Engine Vacuum Test
To check manifold pressure with a vacuum gauge, you need to locate a port on the intake manifold or throttle body. Manufacturers install ports on their manifolds for lots of different reasons: Brake Booster, PCV tube, EGR Switch, A/C vents. Find one small enough for the vacuum gauge line to slide onto firmly.
A quick snap of the throttle plate should drop the vacuum to around 5 "hg vacuum, and then it should recover to a steady 21 "hg vacuum; when air mixes with atomized fuel from the fuel injectors, the engine's speed increases. For every 1000 ft. of increase in altitude, 1 "hg is subtracted from the vacuum reading.
Normal Engine: On a good engine, accelerate to around 2000 RPM and then quickly release the throttle. The engine should snap right back to a steady 17- 21 "hg vacuum.
Steady low between 5-10 "hg vacuum: This indicates that the engine's intake manifold or the intake gasket is leaking. This leak should be easy to find because it will be making a loud, hissing noise.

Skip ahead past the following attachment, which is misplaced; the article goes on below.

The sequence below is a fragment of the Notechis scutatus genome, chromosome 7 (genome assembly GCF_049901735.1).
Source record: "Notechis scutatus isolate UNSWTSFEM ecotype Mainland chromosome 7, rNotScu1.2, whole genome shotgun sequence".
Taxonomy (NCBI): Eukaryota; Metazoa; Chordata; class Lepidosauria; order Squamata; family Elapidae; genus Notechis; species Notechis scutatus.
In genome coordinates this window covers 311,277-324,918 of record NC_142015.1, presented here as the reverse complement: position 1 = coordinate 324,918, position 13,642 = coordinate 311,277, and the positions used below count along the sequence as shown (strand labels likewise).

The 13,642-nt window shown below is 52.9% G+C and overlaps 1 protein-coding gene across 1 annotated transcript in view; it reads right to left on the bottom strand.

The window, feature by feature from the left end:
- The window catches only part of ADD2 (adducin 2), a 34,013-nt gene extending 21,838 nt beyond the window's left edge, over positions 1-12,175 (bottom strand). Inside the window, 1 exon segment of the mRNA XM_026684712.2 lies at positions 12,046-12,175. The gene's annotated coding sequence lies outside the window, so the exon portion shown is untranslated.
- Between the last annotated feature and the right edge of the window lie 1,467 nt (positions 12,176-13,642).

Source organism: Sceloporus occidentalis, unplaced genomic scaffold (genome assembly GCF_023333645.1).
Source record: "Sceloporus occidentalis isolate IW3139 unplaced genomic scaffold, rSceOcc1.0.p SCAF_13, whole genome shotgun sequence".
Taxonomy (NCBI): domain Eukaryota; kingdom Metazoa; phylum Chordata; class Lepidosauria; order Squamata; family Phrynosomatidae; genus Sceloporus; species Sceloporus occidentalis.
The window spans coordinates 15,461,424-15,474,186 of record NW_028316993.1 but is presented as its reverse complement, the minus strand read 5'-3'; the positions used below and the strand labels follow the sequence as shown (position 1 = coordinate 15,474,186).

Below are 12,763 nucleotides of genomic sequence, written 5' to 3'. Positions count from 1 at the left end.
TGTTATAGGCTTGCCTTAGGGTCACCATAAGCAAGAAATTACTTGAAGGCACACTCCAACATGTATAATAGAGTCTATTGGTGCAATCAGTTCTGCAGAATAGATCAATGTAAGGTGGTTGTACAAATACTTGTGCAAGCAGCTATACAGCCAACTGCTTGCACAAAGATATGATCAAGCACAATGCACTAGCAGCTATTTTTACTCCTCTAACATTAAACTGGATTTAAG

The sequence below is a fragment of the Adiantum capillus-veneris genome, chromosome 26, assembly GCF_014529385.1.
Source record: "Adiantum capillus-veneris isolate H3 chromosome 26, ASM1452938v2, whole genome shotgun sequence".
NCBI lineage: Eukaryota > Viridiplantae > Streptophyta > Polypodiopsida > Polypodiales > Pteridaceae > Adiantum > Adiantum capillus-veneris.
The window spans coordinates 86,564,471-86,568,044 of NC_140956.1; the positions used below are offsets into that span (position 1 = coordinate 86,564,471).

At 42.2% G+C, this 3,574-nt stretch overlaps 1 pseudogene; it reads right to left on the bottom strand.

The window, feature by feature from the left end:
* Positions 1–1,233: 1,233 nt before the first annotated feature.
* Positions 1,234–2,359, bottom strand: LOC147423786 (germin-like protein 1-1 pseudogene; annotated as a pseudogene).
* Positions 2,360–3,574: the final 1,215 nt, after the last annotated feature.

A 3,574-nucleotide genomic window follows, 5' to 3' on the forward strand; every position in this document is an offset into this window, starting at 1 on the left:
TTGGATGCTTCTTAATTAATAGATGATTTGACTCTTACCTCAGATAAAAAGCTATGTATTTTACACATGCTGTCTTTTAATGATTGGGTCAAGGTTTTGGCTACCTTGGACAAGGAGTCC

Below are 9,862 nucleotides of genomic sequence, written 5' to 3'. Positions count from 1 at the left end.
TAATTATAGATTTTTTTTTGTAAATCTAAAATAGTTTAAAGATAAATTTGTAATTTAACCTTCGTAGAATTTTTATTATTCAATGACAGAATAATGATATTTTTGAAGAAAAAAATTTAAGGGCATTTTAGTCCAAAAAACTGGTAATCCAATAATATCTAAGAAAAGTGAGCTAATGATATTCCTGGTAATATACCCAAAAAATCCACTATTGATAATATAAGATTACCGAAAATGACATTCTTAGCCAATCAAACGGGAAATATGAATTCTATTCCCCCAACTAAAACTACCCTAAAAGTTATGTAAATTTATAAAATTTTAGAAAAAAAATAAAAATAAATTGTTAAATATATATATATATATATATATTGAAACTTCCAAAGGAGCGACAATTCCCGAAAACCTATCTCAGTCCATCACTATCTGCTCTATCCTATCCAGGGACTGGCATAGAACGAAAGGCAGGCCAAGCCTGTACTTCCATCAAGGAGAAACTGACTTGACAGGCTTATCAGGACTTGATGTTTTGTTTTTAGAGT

Steady low between 10-15 "hg vacuum: This reading indicates late valve timing. There is a good chance the vehicle has jumped timing. Check the timing belt or chain, depending on the application.
Steady low between 15-18 "hg vacuum: This just low reading indicates retarded ignition timing. Advance the timing on the distributor to correct this problem.
Fluctuating Needle: A fluctuating needle indicates there is a problem with a valve or a there is an engine misfire.
Needle drops during acceleration: If the needle drops steadily during acceleration, there is a restriction in the exhaust or intake. This is typically due to a clogged CAT or muffler.